In Part II of Bryan Cranston’s response to fan questions, the actor discusses his Breaking Bad character’s tragic flaw, the most difficult scene he’s shot so far, and the taste of blue rock candy.
Kjetil: Many similarities can be drawn between Walt and the tragic heroes found in the Greek, Roman and Shakespearean theatre. From this perspective, what do you believe is Walt’s most significant tragic flaw?
A: Off the top of my head I would say short-sightedness. He underestimated the effects of this. He thought he could control it, grasp it, shape it to fit his life. It’s not possible in this condition. So it’s an interesting conundrum for him, and now the third season is going into how Walt has started to accept who he really is in order to survive this dangerous environment. We talked before about how as long as he doesn’t recognize that person in the mirror it’s okay? Now he’s looking right at him, and he realizes, “I’m Heisenberg and I have to own that.”
rockmama: Can you imagine Walt ever finding redemption?
A: I think that’s why he’s so focused on looking for the end game: What’s the final number he needs? And I think he feels that if he can reach that number, then I’m done. I’m out, and I can start working on my redemption. And perhaps I can be forgiven. If that doesn’t come about, then at least let me just get this done before I check out. And quite frankly, he knows he doesn’t deserve forgiveness — and if it never comes then he’ll have to just take that with him.
k_wind88: Which scene was the most difficult for you to shoot?
A: I think the most difficult was near the end of Season 2 where I go to Jesse’s house and he and his girlfriend are strung out on heroin and she starts to choke. My instincts are to save a life, and the time it takes me to round the bed and get to her, I realize, “No wait a minute. She’s going to kill Jesse with this heroin, and she’s blackmailing me.” Then a split second later, “Wait a minute, no. This is a human being. What should I do?” She dies because of my inaction, then an immediate flood of guilt rushes through me, and then almost as immediate, woosh, that drops off. And I’m not okay with it, but I’m just accepting of it. That was difficult because he goes through so many different emotions through that short period of time.
Nick: Did you need a stiff drink, after [shooting that scene]?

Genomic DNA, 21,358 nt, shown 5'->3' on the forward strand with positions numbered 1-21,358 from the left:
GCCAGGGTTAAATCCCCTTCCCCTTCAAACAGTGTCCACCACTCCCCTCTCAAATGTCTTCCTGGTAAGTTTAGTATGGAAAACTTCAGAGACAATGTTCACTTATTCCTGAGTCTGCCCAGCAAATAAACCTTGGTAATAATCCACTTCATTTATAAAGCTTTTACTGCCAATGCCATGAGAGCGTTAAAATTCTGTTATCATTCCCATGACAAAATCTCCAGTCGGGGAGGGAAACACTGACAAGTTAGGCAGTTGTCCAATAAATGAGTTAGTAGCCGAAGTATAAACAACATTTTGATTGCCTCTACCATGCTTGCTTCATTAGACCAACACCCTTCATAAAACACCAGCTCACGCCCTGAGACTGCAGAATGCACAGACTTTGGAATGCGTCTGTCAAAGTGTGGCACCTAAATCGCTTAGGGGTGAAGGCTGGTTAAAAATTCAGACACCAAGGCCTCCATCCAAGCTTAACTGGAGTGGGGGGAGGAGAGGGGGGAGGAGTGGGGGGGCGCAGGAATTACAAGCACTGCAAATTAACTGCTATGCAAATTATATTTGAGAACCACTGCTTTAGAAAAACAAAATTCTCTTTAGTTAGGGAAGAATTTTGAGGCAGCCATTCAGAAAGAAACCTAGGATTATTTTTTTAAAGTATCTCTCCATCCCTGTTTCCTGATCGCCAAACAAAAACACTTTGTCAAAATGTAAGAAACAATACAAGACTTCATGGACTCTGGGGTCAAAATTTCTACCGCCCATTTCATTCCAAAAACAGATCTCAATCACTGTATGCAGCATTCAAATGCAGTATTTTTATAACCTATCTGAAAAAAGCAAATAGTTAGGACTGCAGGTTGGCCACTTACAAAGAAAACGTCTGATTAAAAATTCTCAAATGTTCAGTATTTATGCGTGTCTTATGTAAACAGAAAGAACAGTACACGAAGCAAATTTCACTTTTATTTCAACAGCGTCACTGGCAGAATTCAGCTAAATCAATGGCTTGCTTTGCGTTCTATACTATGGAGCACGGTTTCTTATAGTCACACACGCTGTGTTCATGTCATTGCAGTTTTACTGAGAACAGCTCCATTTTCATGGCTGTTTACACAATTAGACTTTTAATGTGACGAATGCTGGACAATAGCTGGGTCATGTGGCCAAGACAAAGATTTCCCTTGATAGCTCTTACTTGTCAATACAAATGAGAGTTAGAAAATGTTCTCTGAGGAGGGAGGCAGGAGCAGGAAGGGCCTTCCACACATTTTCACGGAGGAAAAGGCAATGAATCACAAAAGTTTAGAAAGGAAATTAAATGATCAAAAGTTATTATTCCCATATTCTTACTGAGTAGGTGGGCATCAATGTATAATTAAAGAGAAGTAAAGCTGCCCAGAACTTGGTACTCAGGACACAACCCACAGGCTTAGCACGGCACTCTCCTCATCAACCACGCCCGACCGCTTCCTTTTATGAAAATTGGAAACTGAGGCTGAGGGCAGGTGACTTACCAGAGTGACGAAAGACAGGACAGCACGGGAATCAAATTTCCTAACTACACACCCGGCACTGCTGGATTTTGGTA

A: [Laughs] Yes, I did. And I think I did get one, too.
worst quarterlife crisis ever: Some of the scenes in the premiere (particularly the opening) seemed like they were inspired by Sergio Leone. Was that some sort of tribute?
BC: It wasn’t a tribute to Sergio Leone, but we certainly talked about that. I wanted it to have that same bigness — a vast, colorful sky. And with all the best plans we made, the one day that we had to shoot the opening scene it’s raining. So if you look at that sequence again, in the beginning of it you’ll see gray clouds.
The entire teaser has no dialogue. I knew it all had to be visual. We had this vision of it being hot and dusty, and the low wide shots are what I think sell it the most. The Cousins crawl toward us and split the lens. They’re coming at us. And Sergio Leone talked about that kind of feeling as well: The spaghetti western type with rattlesnake sound effects. At some point during that teaser we wanted you to be asking, “What the hell is going on?”
vincentg: Have you ever snagged a piece of rock candy meth for a snack?
A: I have. It’s good! It’s like a bubble gum flavor. We were shooting a scene and I saw Aaron — in between scenes, he’s like nibbling on it — and I go, “Hey! Don’t eat the product!” And he says, “Oh man, these things are so good!” And I said, “You gotta be kidding me, you’re eating these things?” He says, “Yeah, you gotta try ’em!” He keeps bothering me to try one, and I try one and I go, “That’s pretty good. I don’t know why I like it, but it’s pretty darn good.” So yeah. We get on the set, and we start jonesing for the rock candy crystal meth, and we eat it. [Laughs]Read More